blown-in wall insulation
Of the various types of blown-in wall insulation, which is the best type and least problematic? I have heard stories about excessive condensate forming inside and mold growth in homes which have had blown-in insulation, as well as stories about wall paper no longer adhering after the insulation was added. I would like to avoid all of those problems, but need to do something to keep my kitchen from being 15-20 degrees F colder than the rest of my house and drafts from blowing down the staircase... We have added weather stripping where possible already.
If there is a moisture problem in your home, no insulation is going to work. If there is no moisture problem, any type of blown-in will work. Although, I believe that the best way to insulate is to strip your drywall/plaster and lathe, and insulate with a vapor barrier. That is not economical timewise or financially though. If there are rooms that you will be opening walls in, or have exterior walls in need of serious repair anyway, I HIGHLY recommend doing it right.
How old is your home?
Do you have good windows and siding on the outside?Leak proof?
Do you have any push button switchs in your home? This could mean knob and tube wiring.A no-no with insulation.
Is it ballon framed, meaning if you go into the basement you can see the floor joists and wall studs and up into the walls.
You may have blocking in the walls, then you only insulate half the wall.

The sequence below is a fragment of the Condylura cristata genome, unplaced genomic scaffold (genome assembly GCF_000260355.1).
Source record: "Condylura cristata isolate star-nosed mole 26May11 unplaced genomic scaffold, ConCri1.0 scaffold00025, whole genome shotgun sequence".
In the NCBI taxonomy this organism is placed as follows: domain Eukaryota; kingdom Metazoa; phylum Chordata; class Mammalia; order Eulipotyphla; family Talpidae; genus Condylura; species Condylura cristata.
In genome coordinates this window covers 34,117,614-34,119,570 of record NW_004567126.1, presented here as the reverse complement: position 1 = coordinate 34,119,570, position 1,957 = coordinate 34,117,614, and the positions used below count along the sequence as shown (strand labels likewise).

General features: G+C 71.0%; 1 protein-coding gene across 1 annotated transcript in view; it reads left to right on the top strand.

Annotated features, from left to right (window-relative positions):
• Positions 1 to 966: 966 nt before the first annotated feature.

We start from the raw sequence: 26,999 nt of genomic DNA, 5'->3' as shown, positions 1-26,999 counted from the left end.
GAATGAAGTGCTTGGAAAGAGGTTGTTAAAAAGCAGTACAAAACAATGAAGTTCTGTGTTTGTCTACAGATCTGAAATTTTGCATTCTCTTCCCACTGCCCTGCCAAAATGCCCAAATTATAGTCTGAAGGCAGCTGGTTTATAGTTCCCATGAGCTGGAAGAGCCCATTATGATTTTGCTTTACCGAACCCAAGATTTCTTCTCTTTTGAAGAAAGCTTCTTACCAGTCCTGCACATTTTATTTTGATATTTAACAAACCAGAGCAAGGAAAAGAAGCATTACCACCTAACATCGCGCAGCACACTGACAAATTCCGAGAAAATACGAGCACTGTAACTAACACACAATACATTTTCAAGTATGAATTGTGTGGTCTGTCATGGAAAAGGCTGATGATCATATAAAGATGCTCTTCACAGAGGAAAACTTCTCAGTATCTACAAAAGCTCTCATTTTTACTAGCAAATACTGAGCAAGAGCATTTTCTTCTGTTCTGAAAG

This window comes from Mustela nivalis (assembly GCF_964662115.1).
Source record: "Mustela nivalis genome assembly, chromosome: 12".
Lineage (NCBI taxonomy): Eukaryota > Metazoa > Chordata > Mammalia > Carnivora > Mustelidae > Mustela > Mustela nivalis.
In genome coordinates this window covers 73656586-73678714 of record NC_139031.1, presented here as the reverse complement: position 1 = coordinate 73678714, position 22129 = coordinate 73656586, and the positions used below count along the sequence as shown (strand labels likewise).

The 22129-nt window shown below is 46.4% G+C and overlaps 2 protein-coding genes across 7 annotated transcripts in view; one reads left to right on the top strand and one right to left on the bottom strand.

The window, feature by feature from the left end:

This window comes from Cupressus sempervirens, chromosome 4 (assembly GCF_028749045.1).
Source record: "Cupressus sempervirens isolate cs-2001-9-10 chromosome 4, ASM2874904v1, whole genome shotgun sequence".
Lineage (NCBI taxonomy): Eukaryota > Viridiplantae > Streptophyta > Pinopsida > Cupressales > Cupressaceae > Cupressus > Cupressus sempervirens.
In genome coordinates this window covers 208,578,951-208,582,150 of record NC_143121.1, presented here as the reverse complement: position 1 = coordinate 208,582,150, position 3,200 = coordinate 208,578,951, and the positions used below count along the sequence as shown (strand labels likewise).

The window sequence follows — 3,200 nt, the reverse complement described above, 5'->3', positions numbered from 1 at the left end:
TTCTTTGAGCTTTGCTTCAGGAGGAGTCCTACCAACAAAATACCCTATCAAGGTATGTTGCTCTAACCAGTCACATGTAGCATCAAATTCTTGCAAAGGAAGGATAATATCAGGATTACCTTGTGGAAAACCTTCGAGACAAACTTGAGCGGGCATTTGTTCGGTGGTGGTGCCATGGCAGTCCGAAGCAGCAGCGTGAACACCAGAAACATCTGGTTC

Square Eye said it best... removing the plaster (I know this because you dont have insulation) is the Way to go. This is the only way you will do the job correctly.To many people are worried about insulating their homes without understanding how the dynamics change that they end up with more damage to structure down the road.
I wish it was as easy as those big box stores selling all that good stuff made it out to be.
My second home was a post and beam saltbox colonial built in 1742. I rebuilt most of the house to original.The only part I insulated was the attic R-40. I fixed all the windows and doors, installed insulated electrical boxs and insulated my perimeter floor joists.Behind your plaster is a type of gypsum board that helps to hold the heat, just like your plaster absorbs some heat. The trick is to stop all those door, window and electrical box drafts.Then insulate the attic and make sure you have good ventilation up there.
These should help you to feel more comfortable.
Take your extra money to Vegas!! The odds are better.
(Hope your not a recovering addict!!)
Looking for the perfect home. (or mabey just warmer)
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